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Bruised Tailbone From Cycling

by
author image Bonnie Singleton
Bonnie Singleton has been writing professionally since 1996. She has written for various newspapers and magazines including "The Washington Times" and "Woman's World." She also wrote for the BBC-TV news magazine "From Washington" and worked for Discovery Channel online for more than a decade. Singleton holds a master's degree in musicology from Florida State University and is a member of the American Independent Writers.
Bruised Tailbone From Cycling
Tailbone pain from cycling can be severe and chronic, substantially decreasing your quality of life. Photo Credit Jupiterimages/Brand X Pictures/Getty Images

Cycling can help improve cardiovascular fitness, lung health and muscle strength, but it also has the potential to cause tailbone pain. Without rest and treatment, the condition could get worse and even become chronic, so it's important to take action when you first start to feel pain. With a few precautions, you should be able to continue to enjoy the benefits of bicycling without further problems.

Identification

The tailbone, which is called the coccyx, consists of a group of five small bones at the base of the spine that form a triangular shape and join the spine to the pelvis. The medical term for pain in the coccyx area is coccygodynia.

Causes of Bruising

If you cycle regularly, the repetitive motion of constantly leaning forward can stretch the base of your spine and strain the muscles and ligaments around the coccyx. This motion, in addition to holding a forward-leaning position for a long period, leads to inflammation. Over time, your muscles may no longer be able to hold your coccyx in the normal position. Risk factors include reduced muscle mass, osteoporosis, congenital bone conditions, low calcium and vitamin D levels, and advanced age. Women also have a higher risk because they have a wider pelvis than men.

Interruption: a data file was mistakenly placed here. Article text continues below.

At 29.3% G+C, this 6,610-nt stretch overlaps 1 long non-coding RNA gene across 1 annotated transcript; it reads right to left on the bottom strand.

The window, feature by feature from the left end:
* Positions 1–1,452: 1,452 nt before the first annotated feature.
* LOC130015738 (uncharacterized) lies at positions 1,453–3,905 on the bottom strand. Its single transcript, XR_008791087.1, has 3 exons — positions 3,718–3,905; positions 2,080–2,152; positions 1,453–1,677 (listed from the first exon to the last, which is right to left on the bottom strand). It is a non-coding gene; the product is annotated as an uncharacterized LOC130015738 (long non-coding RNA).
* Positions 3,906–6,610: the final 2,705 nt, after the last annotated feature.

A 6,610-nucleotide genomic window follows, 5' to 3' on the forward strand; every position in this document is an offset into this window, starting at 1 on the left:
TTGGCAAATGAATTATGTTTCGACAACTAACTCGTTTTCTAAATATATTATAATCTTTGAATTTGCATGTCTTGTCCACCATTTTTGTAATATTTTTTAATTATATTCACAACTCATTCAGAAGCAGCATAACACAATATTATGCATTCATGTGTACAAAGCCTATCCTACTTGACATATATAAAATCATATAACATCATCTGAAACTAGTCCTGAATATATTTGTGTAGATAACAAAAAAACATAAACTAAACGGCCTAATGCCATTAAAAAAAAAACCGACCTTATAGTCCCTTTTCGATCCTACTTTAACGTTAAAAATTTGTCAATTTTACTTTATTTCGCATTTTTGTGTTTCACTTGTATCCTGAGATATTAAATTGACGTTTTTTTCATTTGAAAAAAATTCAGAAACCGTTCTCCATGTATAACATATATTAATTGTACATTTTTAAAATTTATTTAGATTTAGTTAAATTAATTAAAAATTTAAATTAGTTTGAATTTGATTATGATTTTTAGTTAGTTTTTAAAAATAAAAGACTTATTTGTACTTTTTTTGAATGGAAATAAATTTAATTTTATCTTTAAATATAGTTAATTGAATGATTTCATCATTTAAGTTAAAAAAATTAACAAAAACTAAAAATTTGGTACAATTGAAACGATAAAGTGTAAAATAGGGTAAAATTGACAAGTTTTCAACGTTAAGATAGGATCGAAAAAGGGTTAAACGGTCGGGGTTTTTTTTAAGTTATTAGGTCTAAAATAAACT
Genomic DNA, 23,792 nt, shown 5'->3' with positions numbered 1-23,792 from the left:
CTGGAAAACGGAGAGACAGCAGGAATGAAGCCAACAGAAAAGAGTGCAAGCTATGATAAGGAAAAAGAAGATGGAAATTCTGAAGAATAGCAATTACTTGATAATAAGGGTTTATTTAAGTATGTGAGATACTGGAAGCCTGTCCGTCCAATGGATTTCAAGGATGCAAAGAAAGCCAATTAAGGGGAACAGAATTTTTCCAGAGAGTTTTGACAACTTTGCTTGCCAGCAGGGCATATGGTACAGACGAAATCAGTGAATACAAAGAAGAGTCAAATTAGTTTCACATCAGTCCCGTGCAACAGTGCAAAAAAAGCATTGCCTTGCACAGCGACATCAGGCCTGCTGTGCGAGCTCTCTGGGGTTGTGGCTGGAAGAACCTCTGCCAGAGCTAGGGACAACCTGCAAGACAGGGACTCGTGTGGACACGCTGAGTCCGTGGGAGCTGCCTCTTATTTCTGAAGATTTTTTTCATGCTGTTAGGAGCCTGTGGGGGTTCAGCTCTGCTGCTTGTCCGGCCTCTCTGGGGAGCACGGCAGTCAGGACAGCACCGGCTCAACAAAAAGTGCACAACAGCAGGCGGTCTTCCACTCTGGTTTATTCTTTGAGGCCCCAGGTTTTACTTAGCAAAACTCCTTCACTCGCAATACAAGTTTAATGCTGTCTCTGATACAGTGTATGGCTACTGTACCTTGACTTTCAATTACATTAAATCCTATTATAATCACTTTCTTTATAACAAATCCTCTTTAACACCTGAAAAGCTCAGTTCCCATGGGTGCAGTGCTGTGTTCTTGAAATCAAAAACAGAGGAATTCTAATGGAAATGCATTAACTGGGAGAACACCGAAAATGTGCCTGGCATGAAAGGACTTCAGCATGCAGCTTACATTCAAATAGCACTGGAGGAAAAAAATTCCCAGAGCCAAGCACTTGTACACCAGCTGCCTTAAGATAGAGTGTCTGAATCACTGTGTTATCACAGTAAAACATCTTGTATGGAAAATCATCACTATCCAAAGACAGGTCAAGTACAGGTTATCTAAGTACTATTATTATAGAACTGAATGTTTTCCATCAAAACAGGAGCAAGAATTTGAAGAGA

Symptoms

The main symptom is pain localized to the tailbone region, although the pain may radiate from the coccyx down into the lower pelvis and even into your thighs or lower legs. The pain is often worse while sitting or moving from sitting to standing up, during a bowel movement, during sex, or while bending or lifting heavy objects. Diagnosis is usually made with an x-ray, CT or MRI scans, or by rectal examination.

Treatments

Ice is best to use right after injury. Apply for 15 to 20 minutes at a time during the following 48 hours. Heat is also helpful and your doctor may use special heat-producing diathermy or ultrasound in his office, although you can also use home treatments including warm compresses, a heating pad or sitting in a warm water bath for 15 to 20 minutes every hour. Pain relievers may help, as can injections of nerve blockers. Use a "donut" cushion while sitting and also stool softeners if you experience pain from bowel movements. Very rare cases may require surgical removal of the coccyx.

Time Frame

A bruised tailbone may take several days or weeks to heal completely. In cases where the tailbone is actually fractured, you may need to stay in bed for a day or two; the healing process can take four to six weeks. You can return to your normal activities when pain has improved and you are able to sit, bend and walk without pain.

Prevention

A French study, published in the journal "Spine" in December 2000, showed that being obese and having a high body mass index is a contributing factor in tailbone bruising and pain. Losing weight may not prevent coccydynia completely, but it can reduce your risk. Eat a diet rich in calcium and vitamin D to promote bone health, and use weight-bearing exercises to strength muscles and encourage strong bones.

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